Residents In This Michigan City Will Soon Have Community-Owned, High-Speed Internet Access

Date: 20 May 2019 | posted in: MuniNetworks | 0 Facebooktwitterredditmail
At their May 14th board meeting, the Traverse City Light & Power Board (TCLP) decided to move forward and begin contract negotiations with Fujitsu Network Communications to expand the city’s fiber optic network in order to begin serving residents as well as businesses.

A Careful Approach

The community of about 10,000 has taken a cautious approach as they’ve investigated the possible ways to improve Internet access in the community. TCLP and city leaders have thoroughly examined the pros and cons, which has allowed them to make decisions based on ample amounts of information.

Earlier this year, they hired Fujitsu to develop a potential business plan, along with a design and operations plan for a municipal network. In past years, the city issued an RFI for a partner to develop an open access network on which TCLP would offer services as an Internet access provider, and they’ve commissioned a feasibility study which examined leasing to a single provider or operating as a municipal Internet access network. TCLP has also discussed the possibility of working with an electric cooperative that operates the region. In the end, they decided to pursue a municipal fiber network.

Traverse City has operated its own downtown WiFi for more than a decade, so understands the value of Internet access to the economy, while folks who live there have come to appreciate access to connectivity.

In Stages

At the May meeting, representatives from the firm went through the plan Fujitsu has developed. The firm described an incremental build, focusing first on an area of the city with a mix of residences and businesses. Working with the TCLP staff, Fujitsu identified an area where premises are somewhat dense, located near a data center, and also geographically close to existing TCLP fiber. Fujitsu explained that by focusing on a subset of Traverse City that meets these requirements, deployment can be effective and less expensive, allowing quicker and more efficient expansion of the next phase. The first phase should be completed in year one. Fujitsu spokesperson Anthony Bednarczyk described the approach as “financially sound and operationally sustainable.”

logo-tclp.jpgAccording to the Record Eagle, TCLP Board Members, who had looked over the Fujitsu report, fired off a long list of questions for Bednarczyk and the other Fujitsu representatives. After receiving answers, all but one voted to allow TCLP Executive Director Tim Arends to move forward with negotiations to build the fiber network.

The city will also hold a public hearing on June 11th to present the report to Traverse City constituents.

The Starting Proposal

As part of the arrangement, the company has proposed that the city allow Fujitsu to handle marketing, selling, and providing services on behalf of TCLP while the network is young. As the municipal network becomes more established, Fujitsu will hand-off these functions to TCLP.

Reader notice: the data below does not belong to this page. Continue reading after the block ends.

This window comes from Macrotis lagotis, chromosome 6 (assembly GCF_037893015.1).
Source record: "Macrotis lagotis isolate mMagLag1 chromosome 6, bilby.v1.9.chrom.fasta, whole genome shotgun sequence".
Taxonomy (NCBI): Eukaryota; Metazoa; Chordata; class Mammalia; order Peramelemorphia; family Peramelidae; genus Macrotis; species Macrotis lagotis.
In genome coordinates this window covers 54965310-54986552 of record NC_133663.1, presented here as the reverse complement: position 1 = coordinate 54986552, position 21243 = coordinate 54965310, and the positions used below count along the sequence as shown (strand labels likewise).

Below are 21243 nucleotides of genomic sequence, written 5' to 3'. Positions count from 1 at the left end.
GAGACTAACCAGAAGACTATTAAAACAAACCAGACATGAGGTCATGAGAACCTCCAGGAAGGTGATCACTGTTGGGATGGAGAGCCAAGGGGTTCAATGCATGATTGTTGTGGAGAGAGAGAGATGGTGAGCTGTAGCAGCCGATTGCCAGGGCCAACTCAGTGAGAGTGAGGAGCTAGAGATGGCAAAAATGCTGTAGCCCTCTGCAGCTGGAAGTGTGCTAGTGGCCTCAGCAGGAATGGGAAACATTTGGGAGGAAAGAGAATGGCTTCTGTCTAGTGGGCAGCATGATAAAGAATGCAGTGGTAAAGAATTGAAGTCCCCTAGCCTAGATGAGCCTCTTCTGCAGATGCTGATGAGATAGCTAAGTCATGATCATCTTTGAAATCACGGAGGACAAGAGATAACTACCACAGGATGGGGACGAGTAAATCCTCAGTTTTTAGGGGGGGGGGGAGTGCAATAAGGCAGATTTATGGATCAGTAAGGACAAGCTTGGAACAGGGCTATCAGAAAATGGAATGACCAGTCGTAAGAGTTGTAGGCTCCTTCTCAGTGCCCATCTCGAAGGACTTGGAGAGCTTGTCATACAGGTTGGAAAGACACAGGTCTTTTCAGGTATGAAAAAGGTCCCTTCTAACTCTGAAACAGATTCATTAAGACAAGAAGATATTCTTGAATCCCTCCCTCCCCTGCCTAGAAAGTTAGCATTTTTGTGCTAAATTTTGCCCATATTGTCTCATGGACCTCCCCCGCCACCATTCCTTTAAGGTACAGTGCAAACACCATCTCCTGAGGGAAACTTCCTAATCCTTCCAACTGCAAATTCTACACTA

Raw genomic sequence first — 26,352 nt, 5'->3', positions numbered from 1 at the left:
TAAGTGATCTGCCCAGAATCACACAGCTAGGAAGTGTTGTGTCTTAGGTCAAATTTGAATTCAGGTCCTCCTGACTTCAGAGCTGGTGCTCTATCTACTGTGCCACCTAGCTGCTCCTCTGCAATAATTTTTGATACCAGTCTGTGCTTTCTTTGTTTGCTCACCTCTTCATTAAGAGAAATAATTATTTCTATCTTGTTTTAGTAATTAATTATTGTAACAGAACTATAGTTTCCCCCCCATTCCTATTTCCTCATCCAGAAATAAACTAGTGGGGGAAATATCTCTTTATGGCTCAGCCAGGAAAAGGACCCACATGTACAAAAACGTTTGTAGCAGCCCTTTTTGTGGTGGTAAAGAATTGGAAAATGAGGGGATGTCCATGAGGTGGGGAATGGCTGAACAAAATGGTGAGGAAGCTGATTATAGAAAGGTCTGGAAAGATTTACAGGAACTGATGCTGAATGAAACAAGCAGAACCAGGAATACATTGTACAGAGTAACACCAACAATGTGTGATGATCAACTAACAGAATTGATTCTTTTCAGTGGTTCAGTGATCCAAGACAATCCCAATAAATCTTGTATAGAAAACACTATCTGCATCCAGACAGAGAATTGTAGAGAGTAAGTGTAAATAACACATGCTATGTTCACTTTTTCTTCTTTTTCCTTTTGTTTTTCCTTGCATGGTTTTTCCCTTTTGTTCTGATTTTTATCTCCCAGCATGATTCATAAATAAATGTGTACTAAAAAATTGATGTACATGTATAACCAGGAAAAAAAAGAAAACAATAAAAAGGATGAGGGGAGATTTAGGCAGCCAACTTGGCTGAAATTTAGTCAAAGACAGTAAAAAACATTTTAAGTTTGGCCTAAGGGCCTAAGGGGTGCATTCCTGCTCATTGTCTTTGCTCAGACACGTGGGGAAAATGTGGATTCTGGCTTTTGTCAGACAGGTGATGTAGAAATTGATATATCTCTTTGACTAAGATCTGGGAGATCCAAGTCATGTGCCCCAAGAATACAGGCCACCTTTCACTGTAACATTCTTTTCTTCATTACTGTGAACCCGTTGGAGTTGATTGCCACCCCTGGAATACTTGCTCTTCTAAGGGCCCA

Throughout their report, Fujitsu provides information on the competitive environment in Traverse City and stresses that the service will need to be managed as a competitive entity. Within the report, the firm has provided information based on the competitive environment, where CenturyLink, Spectrum Cable, and AT&T operate. They also remind TCLP that, in order to make the network a success, subscribers will have to switch from incumbent providers which will take steps to retain the customers they now serve. Subscribers of current incumbents have remarked in surveys that they are not happy with the services they receive, however, and seem to strongly support the move for a municipal network.

logo-traverse-city.GIFFujitsu’s report addresses the first phase of the project, which will be funded with a $4 million interdepartmental loan from the electric utility to the fiber optic fund. In order to break even in 5 years the firm estimates TCLP will need to obtain an Internet access take rate for the project area of 40 percent and a VoIP take rate of 28 percent. The phase one project area will potentially serve about 400 residential and 380 business premises. The firm also shared scenarios with “most likely” and “optimistic” figures that include somewhat larger connection areas and higher take rates.

While 40 percent seems like a high rate, TCLP already has an advantage as being a trusted electric provider and has having local residents pushing the process along. Anti-muni groups have already targeted Traverse City with letters to the local press and to community leaders, but their efforts appear to be wasted. City Commissioner Amy Shamroe told the Record Eagle in January that “…most feedback she hears isn’t from people opposing the project but from locals asking what’s taking so long.”

 

Image credit Iulus Ascanius at English Wikipedia [Public domain]

This article was originally published on ILSR’s MuniNetworks.org. Read the original here.

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Lisa Gonzalez

Lisa Gonzalez researches and reports on telecommunications and municipal networks' impact on life at the local level. Lisa also writes for MuniNetworks.org and produces ILSR's Broadband Bits podcast.